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I bought mine from bikebling last week for $29.95,I do not know what year it was but it included two hose ferrules,two barb hose fittings,8mm crowsfoot wrench,a L shaped Torx wrench,two syringes with hoses and clamps, a bunch of pad spacers,a piston spreader, a 4oz bottle of DOT4 fluid,and instructions in every language including gibberish.
 

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MitchD said:
I bought mine from bikebling last week for $29.95,I do not know what year it was but it included two hose ferrules,two barb hose fittings,8mm crowsfoot wrench,a L shaped Torx wrench,two syringes with hoses and clamps, a bunch of pad spacers,a piston spreader, a 4oz bottle of DOT4 fluid,and instructions in every language including gibberish.
I got that same kit too.
 

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frdfandc said:
Only difference is a new box label. Just like everything else, the new model year stuff is always more expensive than last years stuff.
Yea, that what I figured but I would not put it past a company to change the sizes of the ports to make the old bleed kits obsolete.
 

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the new one is the bomb. new syringes, hose to syringe fitting and everything. plunger doesn't pull out and spray fluid everywhere. the thread fitting that goes to the caliper or lever is the same thread spec. fully rebuildable
 

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I forgot to add that the bleed kits from 2009 are WAY different than the 2010 and up kits. This is due to the different bleed procedure that the Elixers required.

But yes the 2010+ kits have a lot more stuff in them.
 

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Bikebr said:
Anything about DOT 4 x DOT 5.1? An Elixir 5 requires 5.1.
I doubt Elixir 5 REQUIRES 5.1...

Been looking at this myself as I get ready for spring (for my Code 5s)... DOT 3, 4, and 5.1 are all compatible with each other chemically. They have different boiling points, though. I am having a hard time finding 5.1 around here (seems to be a specialty fluid for racing applications, maybe) so I will probably just go with DOT 4.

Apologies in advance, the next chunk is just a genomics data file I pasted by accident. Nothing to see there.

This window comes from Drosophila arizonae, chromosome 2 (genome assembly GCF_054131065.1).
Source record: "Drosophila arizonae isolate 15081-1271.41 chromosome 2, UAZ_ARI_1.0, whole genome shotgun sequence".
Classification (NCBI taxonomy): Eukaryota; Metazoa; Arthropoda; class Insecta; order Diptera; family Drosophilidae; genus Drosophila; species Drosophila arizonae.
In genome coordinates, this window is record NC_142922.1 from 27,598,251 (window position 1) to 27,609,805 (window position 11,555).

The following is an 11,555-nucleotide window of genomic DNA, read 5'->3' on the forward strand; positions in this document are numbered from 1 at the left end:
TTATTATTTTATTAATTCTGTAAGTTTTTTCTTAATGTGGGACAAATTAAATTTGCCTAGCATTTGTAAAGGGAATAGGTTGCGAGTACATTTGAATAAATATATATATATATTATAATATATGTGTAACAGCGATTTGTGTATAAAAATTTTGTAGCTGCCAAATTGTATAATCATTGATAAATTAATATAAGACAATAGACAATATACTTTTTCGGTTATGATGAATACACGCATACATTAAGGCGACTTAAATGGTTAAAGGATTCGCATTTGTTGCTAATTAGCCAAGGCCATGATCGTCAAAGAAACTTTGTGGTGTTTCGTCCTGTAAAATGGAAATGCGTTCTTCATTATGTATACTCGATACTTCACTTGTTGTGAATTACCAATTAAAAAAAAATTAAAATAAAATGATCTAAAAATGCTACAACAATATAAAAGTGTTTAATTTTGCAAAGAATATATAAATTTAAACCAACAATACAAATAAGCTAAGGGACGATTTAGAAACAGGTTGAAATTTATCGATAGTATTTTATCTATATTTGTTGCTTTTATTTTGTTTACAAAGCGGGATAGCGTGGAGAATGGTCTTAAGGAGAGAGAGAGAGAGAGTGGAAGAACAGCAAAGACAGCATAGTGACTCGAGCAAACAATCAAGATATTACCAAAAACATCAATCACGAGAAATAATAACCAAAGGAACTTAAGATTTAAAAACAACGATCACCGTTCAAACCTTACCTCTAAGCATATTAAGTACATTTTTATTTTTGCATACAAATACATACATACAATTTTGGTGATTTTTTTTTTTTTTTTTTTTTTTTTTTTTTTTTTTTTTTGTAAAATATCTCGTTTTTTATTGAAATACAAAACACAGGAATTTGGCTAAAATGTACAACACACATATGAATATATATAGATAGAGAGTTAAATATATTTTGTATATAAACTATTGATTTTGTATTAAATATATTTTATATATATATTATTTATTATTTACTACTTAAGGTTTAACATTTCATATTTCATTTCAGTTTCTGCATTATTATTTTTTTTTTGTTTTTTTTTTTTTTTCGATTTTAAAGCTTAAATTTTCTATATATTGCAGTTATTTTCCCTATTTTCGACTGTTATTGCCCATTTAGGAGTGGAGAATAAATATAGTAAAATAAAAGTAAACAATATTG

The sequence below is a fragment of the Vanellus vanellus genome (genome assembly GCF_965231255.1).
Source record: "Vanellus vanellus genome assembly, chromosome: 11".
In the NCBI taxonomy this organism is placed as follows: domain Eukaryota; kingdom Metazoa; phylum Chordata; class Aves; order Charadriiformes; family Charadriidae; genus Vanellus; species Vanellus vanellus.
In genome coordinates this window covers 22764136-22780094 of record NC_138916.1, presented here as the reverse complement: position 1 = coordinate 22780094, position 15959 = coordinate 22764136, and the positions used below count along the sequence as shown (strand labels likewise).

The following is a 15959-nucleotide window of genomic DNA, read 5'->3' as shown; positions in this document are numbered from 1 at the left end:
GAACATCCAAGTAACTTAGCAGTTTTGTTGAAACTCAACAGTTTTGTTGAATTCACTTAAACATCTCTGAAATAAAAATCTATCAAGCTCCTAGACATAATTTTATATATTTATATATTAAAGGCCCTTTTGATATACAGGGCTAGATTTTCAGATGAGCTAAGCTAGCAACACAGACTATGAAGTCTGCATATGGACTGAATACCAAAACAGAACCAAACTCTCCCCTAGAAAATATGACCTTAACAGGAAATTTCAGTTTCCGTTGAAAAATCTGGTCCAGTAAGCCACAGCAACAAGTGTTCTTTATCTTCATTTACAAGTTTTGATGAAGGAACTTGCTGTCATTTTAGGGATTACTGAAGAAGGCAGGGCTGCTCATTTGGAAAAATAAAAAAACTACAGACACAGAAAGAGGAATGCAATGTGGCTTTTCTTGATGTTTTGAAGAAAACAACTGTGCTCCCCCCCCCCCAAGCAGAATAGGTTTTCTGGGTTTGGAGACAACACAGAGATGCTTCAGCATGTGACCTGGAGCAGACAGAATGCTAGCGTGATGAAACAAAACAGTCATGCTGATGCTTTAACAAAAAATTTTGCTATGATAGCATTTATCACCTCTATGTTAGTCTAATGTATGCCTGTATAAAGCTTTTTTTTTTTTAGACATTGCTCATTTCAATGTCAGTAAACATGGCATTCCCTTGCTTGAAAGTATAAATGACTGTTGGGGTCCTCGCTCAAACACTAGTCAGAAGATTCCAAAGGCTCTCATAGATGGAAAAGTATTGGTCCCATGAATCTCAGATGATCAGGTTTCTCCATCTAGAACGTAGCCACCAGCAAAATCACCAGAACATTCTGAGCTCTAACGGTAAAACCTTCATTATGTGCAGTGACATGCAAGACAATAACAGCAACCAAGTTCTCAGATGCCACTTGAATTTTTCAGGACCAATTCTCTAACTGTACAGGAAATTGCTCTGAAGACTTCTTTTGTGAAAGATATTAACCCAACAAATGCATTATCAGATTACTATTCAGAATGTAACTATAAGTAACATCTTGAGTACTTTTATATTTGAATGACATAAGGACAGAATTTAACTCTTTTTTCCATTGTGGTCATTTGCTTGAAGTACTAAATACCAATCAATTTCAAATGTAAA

If any combination of small rotors/clydesdale rider/long descents applies to you then 5.1 may really be worth it. For all my bad braking habits, I have never had a worry of the fluid boiling.

"wet" DOT 5.1 boils lower than "dry" 3 or 4... so I figure I will go with what is readily available and do a flush once a year or so along with a bleed.... not too bad when the entire brake system can be flushed with a few ounces of fluid.

Maybe you have heard (or maybe not) DO NOT use DOT 5, it is very different chemically and will probably cause serious problems.

If I am off base here on anything, I hope someone more knowledgeable will chime in.
 

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Uncle Six Pack said:
I doubt Elixir 5 REQUIRES 5.1...

Been looking at this myself as I get ready for spring (for my Code 5s)... DOT 3, 4, and 5.1 are all compatible with each other chemically. They have different boiling points, though. I am having a hard time finding 5.1 around here (seems to be a specialty fluid for racing applications, maybe) so I will probably just go with DOT 4.

If any combination of small rotors/clydesdale rider/long descents applies to you then 5.1 may really be worth it. For all my bad braking habits, I have never had a worry of the fluid boiling.

"wet" DOT 5.1 boils lower than "dry" 3 or 4... so I figure I will go with what is readily available and do a flush once a year or so along with a bleed.... not too bad when the entire brake system can be flushed with a few ounces of fluid.

Maybe you have heard (or maybe not) DO NOT use DOT 5, it is very different chemically and will probably cause serious problems.

If I am off base here on anything, I hope someone more knowledgeable will chime in.